Cut Quill

Coin and Leaf

In between the grass and the weeds lay a coin, but it was overborne by a leaf. Upon the disfigured face of the disc of metal, the freshly fallen leaf lay, its underside chilled by the lost treasure. It stared up to the vine, its home. The vine crept and clawed at the chinked blue-grey stone of the dull, crumbling sentinel tower, now enshrined in the green forest.

Up above, the clouds formed a stuccoed layer encrusting the sky. Pieces flaked off and wet the dismal arboire below. The spaces revealed an inipid blue beyond the solemn grey. Each drop falling dealt the tower a useless blow. But over the span which held the rain, the tower seemed to melt, slower even than the growth of a mountain from its roots. But the tower was not what it had been when the coin was brought there.

Then there were knights and ladies and pages and horses. then, banners and pennants fluttered from the parapet, and eyes gazed from every portal. But after had come the rain, and the clouds poured out always upon the earth now, or spilled dregs of heaven, whilst they were replenished. They never ceased. Not completely.

When the deluge first came, it flooded the river which dug this valley. the horses tried to tell the men, but men would not listen. The men and ladies and horses all fled, when the valley filled, and a page tripped and fell.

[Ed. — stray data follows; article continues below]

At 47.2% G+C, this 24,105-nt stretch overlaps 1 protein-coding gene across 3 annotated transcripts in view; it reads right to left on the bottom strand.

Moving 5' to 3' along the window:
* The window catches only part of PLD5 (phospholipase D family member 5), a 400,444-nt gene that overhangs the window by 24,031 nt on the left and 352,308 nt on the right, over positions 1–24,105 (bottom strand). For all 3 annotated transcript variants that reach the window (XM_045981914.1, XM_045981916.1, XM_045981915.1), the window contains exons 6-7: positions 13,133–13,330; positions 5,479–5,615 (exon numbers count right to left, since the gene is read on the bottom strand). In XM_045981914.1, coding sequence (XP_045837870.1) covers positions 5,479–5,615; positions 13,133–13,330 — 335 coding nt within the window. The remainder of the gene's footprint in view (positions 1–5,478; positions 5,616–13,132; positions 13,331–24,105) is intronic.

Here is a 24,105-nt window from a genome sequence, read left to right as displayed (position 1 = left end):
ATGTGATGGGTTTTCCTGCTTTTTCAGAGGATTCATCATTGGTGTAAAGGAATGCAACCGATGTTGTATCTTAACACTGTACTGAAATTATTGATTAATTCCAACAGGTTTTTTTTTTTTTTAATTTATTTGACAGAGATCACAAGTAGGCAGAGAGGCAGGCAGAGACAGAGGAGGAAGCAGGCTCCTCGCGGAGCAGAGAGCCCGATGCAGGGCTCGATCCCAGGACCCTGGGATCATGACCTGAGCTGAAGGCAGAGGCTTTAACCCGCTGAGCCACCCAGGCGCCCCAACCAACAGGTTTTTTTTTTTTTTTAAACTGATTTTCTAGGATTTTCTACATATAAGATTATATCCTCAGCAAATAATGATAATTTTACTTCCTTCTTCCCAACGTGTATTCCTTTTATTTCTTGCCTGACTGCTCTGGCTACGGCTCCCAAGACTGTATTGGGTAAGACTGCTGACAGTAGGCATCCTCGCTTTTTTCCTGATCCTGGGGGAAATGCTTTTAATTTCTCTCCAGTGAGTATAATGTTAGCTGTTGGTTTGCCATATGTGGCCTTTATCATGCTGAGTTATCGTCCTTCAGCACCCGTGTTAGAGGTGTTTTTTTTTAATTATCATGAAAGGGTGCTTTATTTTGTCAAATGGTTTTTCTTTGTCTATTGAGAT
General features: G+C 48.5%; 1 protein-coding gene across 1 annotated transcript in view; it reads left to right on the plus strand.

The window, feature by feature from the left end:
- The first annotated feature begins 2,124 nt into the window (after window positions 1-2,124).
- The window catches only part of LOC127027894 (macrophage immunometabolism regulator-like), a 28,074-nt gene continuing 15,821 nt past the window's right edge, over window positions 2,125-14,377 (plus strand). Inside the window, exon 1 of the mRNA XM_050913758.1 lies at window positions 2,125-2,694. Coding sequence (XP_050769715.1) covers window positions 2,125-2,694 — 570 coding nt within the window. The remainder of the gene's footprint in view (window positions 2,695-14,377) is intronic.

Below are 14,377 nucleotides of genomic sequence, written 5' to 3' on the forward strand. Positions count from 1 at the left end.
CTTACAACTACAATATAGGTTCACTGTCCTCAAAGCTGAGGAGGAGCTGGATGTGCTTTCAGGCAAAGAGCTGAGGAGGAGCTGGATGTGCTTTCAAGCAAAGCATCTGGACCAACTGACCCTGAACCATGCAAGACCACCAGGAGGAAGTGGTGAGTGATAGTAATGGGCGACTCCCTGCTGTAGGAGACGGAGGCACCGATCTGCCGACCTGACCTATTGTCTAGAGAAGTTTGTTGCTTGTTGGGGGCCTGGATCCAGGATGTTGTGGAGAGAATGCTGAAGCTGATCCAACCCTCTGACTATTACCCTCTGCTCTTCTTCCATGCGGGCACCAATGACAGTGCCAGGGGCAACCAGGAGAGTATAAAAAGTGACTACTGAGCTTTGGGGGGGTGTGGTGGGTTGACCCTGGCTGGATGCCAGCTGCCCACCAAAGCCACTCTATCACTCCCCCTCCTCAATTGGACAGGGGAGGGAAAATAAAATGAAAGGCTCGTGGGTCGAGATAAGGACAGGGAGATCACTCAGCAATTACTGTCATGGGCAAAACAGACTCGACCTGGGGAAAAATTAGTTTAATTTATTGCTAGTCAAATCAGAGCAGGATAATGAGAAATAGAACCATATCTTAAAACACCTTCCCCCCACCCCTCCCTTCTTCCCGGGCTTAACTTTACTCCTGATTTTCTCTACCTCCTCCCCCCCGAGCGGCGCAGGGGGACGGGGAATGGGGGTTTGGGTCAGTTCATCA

Out of the bag tied not tightly enough about his waist sprang the coin. The poor boy, foot-beset, scrambled vainly to his feet and was pushed down again. He finally escaped, but a small treasure was lost.

Ere the clouds pulled back, for never will they, a forest sprang up, and was gone. Then another, then another; and now the forest, which very tightly hugs the bluestone garrison. ’Neath the auspex of the reaching arms grew ivy.

The ivy saw the cold stone tower, that it was cold. And so the ivy twined round and about the cold stone tower. But the tower remained blue. Through all the ivy’s warmth brought in winter, and shade in summer, blue stone may not change color.

The wind one night howled and whipt more fiercely than before. the water came on with more than its wonted vengeance, and the ivy let fall one jade. When the wind finally was bottled, the leaf took rest upon the coin.

Marred as the copper was, and greened, the leaf took comfort in it, and warmed it. And as the stone yet was worn and melted, the leaf and coin weathered the storm.

Now come the clouds away, and sun chases rain. In this new day, with rain and fresh still in the air, and the ground wet to submission, the leaf is to be treasured much more than the penny, for green is fault in a penny.